27 Sep 2015 | 03.28 pm
Quantum Leap For Volvo XC90
The new model drives a great deal better than its predecessor
27 Sep 2015 | 03.28 pm
Volvo’s new XC90 is a quantum leap forward that justifies the hype, writes Olive Keogh.
In 2010, Chinese motor group Zhejiang Geely bought Volvo from Ford. At the time, Volvo was in a bit of a rut, with few new models in the pipeline and a heavy reliance on Ford for platforms and engines. Since then, Geely has invested heavily in its acquisition, and a reinvented Volvo is emerging with newfound confidence in itself and its products.
The original XC90 was a big hit for Volvo, reaching global sales of nearly 640,000 units. The second generation is a quantum leap forward and stacked high with tech, safety and comfort features. There’s been a lot of hype about the newcomer, not least because it’s showcasing the brand’s future direction. But it is hype with substance and an indication of what to expect from next-generation products with 100% Volvo DNA.
Volvo has always struggled to break through the German stranglehold on the luxury segment and this time the company has decided to take a ‘less is more’ approach. In this case ‘less’ means simpler. Volvo has significantly upped the technology in the new XC90 but has put a huge effort into making it easy to access. For example, the touchscreen has just eight buttons to control its main functions. According to Volvo, this compares with six or seven times that in similar vehicles from the Germans.
Volvo continues to make safety a priority and firsts on the new model include automatic braking at intersections if there’s a risk of an accident. Also new is a run-off road protection system that detects if the vehicle has left the road and automatically tightens the seatbelts to absorb the likely impact.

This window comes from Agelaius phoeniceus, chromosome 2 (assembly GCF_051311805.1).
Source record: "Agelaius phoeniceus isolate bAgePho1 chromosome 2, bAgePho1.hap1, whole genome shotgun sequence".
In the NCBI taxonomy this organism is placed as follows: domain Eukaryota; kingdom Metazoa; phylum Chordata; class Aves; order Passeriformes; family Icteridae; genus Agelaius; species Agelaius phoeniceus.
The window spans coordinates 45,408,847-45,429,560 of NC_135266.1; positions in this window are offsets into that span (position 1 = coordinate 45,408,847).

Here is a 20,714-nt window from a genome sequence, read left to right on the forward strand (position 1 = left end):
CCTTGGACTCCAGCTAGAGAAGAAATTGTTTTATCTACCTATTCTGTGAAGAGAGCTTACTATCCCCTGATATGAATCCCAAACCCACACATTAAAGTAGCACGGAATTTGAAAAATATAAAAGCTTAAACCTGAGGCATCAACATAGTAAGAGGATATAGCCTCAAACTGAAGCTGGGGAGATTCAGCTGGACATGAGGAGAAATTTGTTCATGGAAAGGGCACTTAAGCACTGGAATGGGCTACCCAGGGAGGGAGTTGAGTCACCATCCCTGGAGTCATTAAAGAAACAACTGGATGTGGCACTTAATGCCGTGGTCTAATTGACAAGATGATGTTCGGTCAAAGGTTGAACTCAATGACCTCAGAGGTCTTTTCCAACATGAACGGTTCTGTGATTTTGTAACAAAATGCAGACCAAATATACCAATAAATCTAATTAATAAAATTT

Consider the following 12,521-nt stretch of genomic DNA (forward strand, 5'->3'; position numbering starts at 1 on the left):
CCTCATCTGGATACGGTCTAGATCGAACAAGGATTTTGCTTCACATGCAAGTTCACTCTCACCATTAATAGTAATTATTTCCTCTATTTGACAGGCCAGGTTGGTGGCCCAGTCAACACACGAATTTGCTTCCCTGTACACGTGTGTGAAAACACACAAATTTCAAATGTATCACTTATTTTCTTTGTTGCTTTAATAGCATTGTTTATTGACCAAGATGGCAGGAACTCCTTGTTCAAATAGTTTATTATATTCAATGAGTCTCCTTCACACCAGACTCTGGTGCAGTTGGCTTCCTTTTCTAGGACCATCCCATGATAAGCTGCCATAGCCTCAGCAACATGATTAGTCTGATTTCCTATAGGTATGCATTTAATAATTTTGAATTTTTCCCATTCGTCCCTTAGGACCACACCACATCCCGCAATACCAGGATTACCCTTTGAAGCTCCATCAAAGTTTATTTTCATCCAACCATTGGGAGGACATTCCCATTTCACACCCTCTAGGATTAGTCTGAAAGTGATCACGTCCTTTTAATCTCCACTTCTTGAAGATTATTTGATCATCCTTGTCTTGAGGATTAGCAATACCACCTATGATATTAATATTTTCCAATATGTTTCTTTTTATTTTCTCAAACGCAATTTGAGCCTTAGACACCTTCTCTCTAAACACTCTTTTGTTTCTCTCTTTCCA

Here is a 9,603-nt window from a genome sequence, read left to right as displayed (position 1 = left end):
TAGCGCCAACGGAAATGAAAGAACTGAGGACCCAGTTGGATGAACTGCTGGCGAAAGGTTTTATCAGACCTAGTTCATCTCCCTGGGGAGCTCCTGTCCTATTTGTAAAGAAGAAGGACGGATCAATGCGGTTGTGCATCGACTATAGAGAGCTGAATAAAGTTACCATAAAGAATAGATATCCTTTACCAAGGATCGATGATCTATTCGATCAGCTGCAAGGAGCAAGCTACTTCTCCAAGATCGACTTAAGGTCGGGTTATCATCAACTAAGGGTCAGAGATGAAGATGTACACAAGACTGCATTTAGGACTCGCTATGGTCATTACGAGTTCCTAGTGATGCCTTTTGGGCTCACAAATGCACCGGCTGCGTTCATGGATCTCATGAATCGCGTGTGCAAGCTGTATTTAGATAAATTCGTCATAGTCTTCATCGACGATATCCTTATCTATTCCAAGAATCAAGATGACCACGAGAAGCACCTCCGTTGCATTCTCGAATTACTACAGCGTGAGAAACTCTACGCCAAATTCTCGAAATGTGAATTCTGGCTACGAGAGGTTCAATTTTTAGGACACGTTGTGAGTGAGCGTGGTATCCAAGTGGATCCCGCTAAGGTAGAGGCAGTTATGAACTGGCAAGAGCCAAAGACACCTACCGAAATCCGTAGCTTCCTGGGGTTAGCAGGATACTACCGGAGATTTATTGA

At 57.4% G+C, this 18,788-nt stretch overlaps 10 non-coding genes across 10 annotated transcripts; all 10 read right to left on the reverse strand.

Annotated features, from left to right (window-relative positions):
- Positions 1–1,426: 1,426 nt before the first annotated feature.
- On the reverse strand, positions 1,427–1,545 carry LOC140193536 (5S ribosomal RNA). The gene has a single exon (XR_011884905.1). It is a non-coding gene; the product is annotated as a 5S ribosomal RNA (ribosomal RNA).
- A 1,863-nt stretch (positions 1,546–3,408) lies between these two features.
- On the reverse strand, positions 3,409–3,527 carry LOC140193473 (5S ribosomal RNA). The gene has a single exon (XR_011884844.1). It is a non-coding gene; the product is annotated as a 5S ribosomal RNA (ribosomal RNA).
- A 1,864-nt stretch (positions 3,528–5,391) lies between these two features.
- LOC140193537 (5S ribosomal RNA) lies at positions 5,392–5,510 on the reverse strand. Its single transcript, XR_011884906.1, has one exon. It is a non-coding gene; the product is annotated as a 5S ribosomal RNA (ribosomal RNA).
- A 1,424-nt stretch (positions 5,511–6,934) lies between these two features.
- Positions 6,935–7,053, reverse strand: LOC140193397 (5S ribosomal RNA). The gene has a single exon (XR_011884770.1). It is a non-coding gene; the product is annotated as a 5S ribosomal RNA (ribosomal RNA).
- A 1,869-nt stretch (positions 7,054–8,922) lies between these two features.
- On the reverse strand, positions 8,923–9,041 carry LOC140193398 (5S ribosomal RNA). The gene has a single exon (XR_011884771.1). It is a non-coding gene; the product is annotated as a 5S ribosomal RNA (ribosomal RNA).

The XC90 is a roomy, family-friendly seven-seater with a quality finish throughout. The test car came with the Family Pack (€650), which includes an integrated child’s booster cushion, child safety locks and integrated sun curtains for the rear doors.
The new model drives a great deal better than its predecessor in all respects. It feels tauter and more responsive, with improved feel from the steering and a firm but comfortable ride. For a smoother passage, electronic air suspension is available as an option at €3,250. The 2.0-litre diesel unit on board is linked to an 8-speed automatic gearbox and is both smooth and accomplished. The fuel consumption for such a heavyweight is respectable, as is its 0-100km/h speed of just under eight seconds. The new XC90 is big and bulky but it is easy to manage thanks to a respectable turning circle.
Volvo is also ticking the boxes when it comes to smart applications of connected car technologies. The one I particularly like is the company’s recently trialed app that allows your online shopping to be delivered directly to your car in your absence.
All of this extra bling and upgraded equipment adds cost and prices have gone up compared with the outgoing model. However, it is probably misleading to make a direct comparison, as the differences between generation one and generation two of the new XC90 are mighty.
Model: Volvo XC90 Momentum
Engine: D5 2-litre diesel (225bhp)
Safety: AWD with instant traction control, hill-start assist, adaptive brake lights, rear-park assist, tyre pressure monitoring, City Safety, SIPS, WHIPS, ABS, EBD, EBA
Verdict: Big, bold and appealing. Poised to give the Germans (and Range Rover) a good run for their money.